One of the great advantages of working with riven material is that the grain direction of your boards becomes much less of a problem. With most riven pieces (that aren’t radically tapered), you can cut both ways on the piece with zero tear-out because the grain is dead straight.
I call this the “American Advantage” – this continent still has the big, straight trees that allow parts to be riven for chairs and even casework. And not only does the raw material affect the process, it also affects the tools. When you have dead-straight material, you can shave all your parts with a drawknife or a bevel-up spokeshave.
So what happens when you step out of the American chair tradition?
The process and the tools change. When I build American Welsh Stick Chairs I don’t use riven material – I use whatever I can find that is naturally twisted or straight to suit the chair parts I have in my mind. This stuff can be from the lumberyard – or your backyard hedge. It’s perfectly suitable material for a chair, but it doesn’t like a drawknife or a bevel-up spokeshave. And that’s because grain direction is a big problem when you use sawn or found material.
Personally, I fall back on cabinetmaking tools and techniques to deal with grain direction on my chair parts. When I use my bench planes for a finishing cut, I set the cap iron (aka chipbreaker or back iron) so it is only a hair away from the cutting edge. And I mean a hair – maybe .006”. That allows me to deal with arms, seats, legs and doublers that have gnarly grain.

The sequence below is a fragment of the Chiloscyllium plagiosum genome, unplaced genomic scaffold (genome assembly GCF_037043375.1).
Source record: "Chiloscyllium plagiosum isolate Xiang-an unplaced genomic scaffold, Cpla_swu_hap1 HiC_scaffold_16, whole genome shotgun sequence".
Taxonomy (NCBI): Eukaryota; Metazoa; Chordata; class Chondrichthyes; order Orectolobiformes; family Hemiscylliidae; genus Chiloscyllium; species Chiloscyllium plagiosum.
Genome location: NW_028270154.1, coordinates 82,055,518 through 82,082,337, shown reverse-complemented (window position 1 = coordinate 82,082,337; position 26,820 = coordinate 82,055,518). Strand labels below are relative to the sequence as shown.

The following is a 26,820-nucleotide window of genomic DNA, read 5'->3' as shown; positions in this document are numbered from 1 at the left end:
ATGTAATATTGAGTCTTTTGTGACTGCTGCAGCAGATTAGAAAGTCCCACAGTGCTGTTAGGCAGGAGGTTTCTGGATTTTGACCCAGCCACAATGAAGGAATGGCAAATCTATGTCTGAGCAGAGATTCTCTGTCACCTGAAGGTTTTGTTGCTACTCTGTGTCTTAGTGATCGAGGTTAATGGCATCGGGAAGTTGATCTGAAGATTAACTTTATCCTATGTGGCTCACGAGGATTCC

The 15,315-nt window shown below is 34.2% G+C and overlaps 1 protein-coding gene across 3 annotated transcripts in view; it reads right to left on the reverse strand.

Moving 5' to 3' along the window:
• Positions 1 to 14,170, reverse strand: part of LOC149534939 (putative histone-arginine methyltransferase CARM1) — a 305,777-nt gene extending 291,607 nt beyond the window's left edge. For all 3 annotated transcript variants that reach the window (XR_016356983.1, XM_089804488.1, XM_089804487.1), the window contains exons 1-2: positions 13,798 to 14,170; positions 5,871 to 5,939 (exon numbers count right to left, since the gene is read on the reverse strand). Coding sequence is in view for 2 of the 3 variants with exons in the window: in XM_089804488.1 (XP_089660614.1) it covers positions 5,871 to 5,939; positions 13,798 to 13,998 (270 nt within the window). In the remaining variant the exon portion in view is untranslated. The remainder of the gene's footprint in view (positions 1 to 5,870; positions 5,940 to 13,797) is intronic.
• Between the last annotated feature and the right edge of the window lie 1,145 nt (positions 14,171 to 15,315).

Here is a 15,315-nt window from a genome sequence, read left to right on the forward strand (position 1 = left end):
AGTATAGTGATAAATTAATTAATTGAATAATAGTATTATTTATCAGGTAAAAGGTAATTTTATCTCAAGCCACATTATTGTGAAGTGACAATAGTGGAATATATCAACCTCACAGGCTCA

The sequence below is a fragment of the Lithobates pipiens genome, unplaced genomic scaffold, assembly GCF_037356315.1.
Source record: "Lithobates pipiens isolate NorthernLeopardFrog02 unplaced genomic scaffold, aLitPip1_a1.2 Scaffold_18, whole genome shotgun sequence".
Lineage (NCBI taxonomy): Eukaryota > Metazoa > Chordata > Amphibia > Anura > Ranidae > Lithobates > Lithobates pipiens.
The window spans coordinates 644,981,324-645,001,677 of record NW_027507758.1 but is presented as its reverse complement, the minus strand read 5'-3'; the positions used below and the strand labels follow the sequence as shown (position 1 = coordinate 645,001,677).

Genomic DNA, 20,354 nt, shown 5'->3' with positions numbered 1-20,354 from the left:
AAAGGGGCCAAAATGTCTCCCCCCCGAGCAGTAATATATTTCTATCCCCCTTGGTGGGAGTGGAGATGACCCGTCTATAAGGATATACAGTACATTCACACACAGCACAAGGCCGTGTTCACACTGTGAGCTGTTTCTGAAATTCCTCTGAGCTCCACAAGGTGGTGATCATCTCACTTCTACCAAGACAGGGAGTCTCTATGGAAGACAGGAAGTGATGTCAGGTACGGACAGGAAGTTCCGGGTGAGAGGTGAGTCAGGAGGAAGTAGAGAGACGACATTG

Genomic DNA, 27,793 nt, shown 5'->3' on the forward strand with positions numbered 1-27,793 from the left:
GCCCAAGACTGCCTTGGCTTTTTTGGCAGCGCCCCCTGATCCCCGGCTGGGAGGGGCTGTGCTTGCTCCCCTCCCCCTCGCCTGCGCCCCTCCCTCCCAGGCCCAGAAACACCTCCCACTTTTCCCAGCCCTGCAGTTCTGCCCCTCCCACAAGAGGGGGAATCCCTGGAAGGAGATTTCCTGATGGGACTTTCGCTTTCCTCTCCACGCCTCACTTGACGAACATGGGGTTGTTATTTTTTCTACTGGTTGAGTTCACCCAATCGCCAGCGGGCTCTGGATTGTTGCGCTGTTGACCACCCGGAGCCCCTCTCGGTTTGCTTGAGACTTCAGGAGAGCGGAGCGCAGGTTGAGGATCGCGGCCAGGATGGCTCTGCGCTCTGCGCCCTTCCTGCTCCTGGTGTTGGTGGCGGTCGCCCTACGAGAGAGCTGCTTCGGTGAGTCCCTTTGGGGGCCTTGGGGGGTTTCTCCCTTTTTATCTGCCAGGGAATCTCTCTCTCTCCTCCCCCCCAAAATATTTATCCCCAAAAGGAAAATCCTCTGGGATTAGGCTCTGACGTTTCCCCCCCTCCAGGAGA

When I use a block plane, that means I need to set the mouth so it’s as fine as possible. For me, that means setting it so that the shaving gets wedged between the mouth and iron. And the next shaving pushes it out. That is tight.
Using these techniques – a close-set breaker or a fine mouth – allow me to plane my parts without thinking about grain direction as much, if at all. So I can taper all my legs by planing from the foot to the tenon; I don’t have to every turn the leg around to plane the other way.
Yes, it takes some practice to get the breaker and the mouth in the right spot. But it’s no more work than learning to sharpen or wield a drawknife. It’s just a different approach.
— Christopher Schwarz